Author: Gregory, Palardy J., & Peng, Luyao

Title: The Effect of Summer on Value-added Assessments of Teacher and School Performance

University Affiliation: University of California Riverside

Email: gjpalardy@gmail.com

Research Question:

  1. To what extent are value added assessments (VAA) estimates of teacher and school performance affected by summer learning differences?
  2. Can any summer effect be ameliorated without biannual assessments (i.e., fall and spring) using control covariates that are typically available to school districts, such as student demographics and contextual characteristics of classrooms and schools?
  3. To what degree does including summer in VAA estimates result in biases against teachers and schools serving low income and ethnic minority children?

Published: Yes

Journal Name or Institutional Affiliation: Education Policy Analysis Archives

Journal Entry: Vol. 23, No. 92, Pp. 1-26

Year: 2015

Findings:

  1. A substantial portion of the variance in YoY (Year over Year) VAA estimates originates from summer and that summer variance alters the quintile rankings of a high percentage of teachers and schools.
  2. The summer effect invariably underestimated the performance of teachers and schools in the lowest quintile of summer change and overestimated the performance of teachers and schools in the highest quintile of summer change.
  3. Including an extensive number of demographic and contextual variables does not substantively reduce the summer effects on VAA estimates. These results suggest that twice-annual assessment may be necessary to remove the summer effects from VAA estimates.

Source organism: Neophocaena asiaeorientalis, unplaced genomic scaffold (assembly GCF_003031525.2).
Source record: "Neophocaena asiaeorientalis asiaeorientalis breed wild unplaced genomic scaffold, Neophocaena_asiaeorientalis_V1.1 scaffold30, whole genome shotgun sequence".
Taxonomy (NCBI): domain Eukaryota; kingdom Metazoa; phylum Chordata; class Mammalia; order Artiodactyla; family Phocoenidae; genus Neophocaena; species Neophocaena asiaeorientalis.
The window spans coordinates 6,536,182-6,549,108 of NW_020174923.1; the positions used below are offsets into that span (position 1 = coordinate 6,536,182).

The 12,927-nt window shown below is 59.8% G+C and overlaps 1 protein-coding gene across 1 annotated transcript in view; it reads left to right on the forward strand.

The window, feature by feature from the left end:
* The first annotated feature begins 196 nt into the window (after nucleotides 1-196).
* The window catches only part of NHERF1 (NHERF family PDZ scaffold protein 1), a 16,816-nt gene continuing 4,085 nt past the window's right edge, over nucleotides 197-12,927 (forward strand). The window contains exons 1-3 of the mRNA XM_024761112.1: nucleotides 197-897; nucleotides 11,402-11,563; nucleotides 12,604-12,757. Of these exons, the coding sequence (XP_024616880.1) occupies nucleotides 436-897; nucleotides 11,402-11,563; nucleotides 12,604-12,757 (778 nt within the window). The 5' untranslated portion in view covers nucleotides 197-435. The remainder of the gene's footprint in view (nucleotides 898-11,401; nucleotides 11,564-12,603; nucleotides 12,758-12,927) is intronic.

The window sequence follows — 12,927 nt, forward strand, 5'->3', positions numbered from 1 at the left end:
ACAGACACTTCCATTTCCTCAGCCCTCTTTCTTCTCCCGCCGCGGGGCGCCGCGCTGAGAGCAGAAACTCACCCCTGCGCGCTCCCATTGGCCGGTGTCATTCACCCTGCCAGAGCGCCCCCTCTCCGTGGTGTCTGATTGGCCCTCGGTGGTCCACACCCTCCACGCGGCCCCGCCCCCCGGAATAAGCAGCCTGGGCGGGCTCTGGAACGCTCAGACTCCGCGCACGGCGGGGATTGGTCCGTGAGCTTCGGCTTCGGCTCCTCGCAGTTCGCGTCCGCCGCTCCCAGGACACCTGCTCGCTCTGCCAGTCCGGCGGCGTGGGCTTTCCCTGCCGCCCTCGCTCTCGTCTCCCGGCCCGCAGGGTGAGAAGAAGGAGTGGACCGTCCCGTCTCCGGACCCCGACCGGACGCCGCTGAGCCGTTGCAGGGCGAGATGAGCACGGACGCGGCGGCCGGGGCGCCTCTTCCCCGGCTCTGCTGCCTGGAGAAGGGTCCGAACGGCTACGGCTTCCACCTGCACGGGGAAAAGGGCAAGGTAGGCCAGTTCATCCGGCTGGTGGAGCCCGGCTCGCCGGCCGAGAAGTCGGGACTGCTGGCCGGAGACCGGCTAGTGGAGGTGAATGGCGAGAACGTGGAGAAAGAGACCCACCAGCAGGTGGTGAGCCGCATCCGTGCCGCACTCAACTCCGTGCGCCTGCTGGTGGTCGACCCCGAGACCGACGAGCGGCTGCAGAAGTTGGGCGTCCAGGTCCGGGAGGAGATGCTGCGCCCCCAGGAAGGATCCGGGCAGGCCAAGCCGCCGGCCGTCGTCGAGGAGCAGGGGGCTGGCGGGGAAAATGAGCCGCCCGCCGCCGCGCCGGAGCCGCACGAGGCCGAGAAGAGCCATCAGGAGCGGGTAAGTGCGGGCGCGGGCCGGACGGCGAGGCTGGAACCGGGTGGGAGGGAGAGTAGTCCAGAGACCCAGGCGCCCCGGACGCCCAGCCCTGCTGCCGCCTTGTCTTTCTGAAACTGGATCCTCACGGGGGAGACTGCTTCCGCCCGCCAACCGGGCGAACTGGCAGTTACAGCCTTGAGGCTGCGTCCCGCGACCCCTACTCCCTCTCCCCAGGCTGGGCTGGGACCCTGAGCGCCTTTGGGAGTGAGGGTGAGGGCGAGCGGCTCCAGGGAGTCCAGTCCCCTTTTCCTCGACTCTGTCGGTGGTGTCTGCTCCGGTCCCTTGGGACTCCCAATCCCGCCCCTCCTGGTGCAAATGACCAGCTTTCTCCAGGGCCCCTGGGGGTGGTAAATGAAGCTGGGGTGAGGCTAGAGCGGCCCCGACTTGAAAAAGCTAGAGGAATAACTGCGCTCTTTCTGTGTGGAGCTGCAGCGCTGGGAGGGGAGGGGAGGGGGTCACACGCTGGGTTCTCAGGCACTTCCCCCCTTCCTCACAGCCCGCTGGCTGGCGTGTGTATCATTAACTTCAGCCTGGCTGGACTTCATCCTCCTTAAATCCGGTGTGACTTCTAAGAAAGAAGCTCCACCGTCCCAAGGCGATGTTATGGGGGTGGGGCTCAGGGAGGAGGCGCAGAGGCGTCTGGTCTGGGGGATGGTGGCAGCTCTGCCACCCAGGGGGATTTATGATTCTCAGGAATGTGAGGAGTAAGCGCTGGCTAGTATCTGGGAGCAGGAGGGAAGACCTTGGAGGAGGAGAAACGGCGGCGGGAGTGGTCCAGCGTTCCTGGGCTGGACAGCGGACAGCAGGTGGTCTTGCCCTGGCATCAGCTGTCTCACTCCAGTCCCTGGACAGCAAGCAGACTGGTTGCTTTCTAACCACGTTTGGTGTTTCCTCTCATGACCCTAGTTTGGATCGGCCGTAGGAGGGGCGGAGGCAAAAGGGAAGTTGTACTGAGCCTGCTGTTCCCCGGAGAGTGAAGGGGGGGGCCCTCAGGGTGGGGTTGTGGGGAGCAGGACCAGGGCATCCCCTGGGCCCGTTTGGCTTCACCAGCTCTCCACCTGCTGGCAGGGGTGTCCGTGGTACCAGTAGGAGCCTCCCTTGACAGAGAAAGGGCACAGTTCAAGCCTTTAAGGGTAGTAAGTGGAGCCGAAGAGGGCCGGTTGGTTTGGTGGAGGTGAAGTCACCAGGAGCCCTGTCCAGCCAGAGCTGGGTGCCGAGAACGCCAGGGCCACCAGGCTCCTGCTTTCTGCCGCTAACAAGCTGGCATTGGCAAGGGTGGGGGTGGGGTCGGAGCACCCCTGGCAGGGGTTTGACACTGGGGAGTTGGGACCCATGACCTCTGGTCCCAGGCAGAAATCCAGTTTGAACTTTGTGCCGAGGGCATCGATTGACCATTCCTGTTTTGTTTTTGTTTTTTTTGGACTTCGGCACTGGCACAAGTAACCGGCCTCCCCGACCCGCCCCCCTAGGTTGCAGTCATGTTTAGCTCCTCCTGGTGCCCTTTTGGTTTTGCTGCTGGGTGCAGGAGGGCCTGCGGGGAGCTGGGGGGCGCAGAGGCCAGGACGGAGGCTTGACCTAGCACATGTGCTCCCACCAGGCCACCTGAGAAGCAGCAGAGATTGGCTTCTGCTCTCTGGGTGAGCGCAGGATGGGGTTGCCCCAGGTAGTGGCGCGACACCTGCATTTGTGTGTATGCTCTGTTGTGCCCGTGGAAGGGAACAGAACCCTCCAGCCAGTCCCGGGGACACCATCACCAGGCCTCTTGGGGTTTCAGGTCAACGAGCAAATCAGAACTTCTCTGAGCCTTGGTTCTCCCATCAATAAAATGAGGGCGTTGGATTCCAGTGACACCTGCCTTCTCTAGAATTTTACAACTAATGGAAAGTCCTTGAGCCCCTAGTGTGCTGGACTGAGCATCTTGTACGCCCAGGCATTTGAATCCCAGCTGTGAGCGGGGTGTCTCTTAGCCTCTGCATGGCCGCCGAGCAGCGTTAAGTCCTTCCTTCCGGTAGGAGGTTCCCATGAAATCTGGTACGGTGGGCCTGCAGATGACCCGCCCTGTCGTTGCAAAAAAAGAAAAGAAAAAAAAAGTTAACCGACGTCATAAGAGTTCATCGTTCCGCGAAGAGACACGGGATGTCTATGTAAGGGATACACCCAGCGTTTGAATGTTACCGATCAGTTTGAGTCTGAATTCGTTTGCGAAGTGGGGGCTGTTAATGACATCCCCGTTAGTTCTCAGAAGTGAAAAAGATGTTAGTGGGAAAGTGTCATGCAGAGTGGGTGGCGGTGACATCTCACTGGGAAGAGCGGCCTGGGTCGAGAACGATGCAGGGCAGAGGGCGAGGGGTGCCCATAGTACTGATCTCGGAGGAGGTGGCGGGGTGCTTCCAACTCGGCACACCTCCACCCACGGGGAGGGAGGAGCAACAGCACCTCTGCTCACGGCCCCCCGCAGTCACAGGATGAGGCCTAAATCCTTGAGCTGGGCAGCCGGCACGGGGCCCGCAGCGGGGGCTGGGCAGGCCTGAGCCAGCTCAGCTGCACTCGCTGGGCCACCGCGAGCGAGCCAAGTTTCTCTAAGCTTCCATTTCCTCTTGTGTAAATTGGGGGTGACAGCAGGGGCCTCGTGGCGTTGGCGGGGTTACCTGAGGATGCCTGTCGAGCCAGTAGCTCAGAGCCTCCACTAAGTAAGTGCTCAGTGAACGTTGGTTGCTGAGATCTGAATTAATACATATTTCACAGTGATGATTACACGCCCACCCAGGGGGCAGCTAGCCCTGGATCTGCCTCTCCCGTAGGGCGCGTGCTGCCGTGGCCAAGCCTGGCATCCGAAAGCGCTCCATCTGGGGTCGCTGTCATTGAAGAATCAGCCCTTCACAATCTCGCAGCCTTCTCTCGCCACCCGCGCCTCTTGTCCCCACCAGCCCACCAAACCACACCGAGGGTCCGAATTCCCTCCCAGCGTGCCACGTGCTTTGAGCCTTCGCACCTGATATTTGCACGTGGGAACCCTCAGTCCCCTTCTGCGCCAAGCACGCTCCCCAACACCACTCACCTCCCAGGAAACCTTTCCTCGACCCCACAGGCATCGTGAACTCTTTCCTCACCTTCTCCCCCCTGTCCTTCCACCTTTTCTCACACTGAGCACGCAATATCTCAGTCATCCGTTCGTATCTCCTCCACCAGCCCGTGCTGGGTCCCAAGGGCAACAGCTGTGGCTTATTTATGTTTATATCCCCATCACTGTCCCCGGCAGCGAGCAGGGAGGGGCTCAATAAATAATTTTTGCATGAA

4. Including summer in VAA estimates results in systematic biases against schools serving higher concentrations of students who qualify for FRL. Students from low SES families tend to have greater declines in reading achievement over summer, but learn at similar rates as other students during the school year.

Scholarship Type Journal Article Empirical Research

Keywords: Academic Achievement, Accountability

Regions National

Methodologies: Quantitative

Research Designs: Secondary Survey Data

Method of Analysis: Multilevel Models

Sampling Frame: 2,251 first grade students students, 682 classrooms, and 168 schools

Sample Types: Nationally Representative

Unit of Analysis: Classroom, School, Student

Data Types: Quantitative-Longitudinal

Data Description: